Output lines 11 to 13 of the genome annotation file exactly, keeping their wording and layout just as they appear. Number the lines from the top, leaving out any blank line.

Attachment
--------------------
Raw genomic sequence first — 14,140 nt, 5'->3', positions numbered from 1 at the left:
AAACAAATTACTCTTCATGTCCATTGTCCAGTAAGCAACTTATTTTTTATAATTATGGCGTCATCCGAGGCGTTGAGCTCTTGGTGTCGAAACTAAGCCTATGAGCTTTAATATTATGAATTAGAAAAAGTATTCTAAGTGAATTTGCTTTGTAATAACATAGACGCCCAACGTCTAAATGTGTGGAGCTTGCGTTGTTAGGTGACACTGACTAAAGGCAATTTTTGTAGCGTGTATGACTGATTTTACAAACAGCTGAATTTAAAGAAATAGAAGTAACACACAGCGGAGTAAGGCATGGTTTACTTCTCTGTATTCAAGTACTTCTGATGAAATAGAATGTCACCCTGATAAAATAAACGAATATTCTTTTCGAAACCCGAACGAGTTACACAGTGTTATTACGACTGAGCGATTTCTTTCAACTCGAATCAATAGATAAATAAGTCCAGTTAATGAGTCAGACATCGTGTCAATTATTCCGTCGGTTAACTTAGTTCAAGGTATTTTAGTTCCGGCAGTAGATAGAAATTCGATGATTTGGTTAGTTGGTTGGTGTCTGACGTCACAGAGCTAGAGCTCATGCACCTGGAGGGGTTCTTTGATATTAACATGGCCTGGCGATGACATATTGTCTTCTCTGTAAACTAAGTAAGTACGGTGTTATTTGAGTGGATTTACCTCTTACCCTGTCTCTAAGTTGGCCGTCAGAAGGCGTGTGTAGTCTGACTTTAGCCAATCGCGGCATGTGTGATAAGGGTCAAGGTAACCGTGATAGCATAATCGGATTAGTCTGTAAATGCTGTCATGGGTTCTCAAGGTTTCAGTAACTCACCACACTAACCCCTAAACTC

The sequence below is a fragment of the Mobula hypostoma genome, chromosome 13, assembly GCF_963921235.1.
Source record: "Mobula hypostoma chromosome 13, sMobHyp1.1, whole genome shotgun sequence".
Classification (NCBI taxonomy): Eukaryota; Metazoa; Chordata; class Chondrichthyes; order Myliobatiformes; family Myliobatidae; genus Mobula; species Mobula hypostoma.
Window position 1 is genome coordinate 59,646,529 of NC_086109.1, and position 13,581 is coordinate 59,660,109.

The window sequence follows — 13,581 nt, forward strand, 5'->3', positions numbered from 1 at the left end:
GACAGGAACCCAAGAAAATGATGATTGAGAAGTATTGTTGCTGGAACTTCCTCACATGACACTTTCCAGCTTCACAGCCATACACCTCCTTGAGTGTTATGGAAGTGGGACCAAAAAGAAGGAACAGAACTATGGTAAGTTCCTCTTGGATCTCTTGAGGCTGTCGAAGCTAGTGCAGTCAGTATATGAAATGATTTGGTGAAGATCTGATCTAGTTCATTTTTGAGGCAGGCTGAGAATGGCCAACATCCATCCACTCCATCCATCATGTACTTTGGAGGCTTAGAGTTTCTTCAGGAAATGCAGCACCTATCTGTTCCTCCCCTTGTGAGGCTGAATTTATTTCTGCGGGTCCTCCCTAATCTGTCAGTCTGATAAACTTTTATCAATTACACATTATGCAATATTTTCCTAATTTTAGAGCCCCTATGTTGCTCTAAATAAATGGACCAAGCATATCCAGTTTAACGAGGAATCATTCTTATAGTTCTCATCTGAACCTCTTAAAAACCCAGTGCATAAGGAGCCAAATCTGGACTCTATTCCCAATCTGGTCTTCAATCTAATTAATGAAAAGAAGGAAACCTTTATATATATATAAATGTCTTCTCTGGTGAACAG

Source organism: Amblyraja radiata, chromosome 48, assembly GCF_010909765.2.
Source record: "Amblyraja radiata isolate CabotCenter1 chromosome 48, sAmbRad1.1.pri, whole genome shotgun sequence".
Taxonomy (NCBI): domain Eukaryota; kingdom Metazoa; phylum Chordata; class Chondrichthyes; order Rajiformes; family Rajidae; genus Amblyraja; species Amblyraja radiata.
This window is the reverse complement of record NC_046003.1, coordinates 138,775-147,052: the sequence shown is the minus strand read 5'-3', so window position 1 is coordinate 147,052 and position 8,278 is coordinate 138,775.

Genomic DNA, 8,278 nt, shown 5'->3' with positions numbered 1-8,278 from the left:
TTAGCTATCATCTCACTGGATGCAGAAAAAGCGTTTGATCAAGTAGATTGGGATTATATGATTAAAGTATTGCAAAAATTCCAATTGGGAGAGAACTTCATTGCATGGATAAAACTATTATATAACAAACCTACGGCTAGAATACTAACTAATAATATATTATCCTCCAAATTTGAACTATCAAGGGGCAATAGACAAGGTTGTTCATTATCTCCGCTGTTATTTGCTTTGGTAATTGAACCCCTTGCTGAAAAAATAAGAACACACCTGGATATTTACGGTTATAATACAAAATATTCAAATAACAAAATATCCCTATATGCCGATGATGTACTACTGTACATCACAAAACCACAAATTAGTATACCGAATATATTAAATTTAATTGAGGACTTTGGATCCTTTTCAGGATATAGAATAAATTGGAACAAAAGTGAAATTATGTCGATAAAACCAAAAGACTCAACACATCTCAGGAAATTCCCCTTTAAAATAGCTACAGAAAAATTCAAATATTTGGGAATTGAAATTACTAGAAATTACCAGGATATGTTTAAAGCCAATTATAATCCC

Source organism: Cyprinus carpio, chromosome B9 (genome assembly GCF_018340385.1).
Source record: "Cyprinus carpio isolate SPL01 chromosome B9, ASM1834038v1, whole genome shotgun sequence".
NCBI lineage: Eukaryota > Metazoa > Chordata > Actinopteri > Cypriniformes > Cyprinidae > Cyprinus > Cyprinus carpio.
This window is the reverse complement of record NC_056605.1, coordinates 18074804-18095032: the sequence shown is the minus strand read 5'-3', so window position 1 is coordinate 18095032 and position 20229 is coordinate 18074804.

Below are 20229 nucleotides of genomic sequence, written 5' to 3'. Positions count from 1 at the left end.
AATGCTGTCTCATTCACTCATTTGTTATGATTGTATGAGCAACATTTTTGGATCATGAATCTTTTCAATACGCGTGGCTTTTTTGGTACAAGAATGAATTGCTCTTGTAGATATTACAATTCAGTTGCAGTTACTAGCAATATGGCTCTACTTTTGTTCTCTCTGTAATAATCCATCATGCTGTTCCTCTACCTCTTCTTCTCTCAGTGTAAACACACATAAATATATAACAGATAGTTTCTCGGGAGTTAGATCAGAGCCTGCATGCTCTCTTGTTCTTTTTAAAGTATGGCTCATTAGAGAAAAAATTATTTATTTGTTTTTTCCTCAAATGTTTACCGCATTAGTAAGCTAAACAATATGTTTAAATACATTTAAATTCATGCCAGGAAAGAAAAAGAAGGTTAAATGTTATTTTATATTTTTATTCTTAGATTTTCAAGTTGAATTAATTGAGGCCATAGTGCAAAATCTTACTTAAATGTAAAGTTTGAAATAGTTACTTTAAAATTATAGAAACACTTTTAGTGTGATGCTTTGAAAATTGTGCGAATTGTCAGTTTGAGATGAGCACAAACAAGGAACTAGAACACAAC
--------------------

Taxonomy (NCBI): domain Eukaryota; kingdom Metazoa; phylum Chordata; class Chondrichthyes; order Rajiformes; family Rajidae; genus Amblyraja; species Amblyraja radiata.
This window is the reverse complement of record NC_046003.1, coordinates 138,775-147,052: the sequence shown is the minus strand read 5'-3', so window position 1 is coordinate 147,052 and position 8,278 is coordinate 138,775.

Genomic DNA, 8,278 nt, shown 5'->3' with positions numbered 1-8,278 from the left: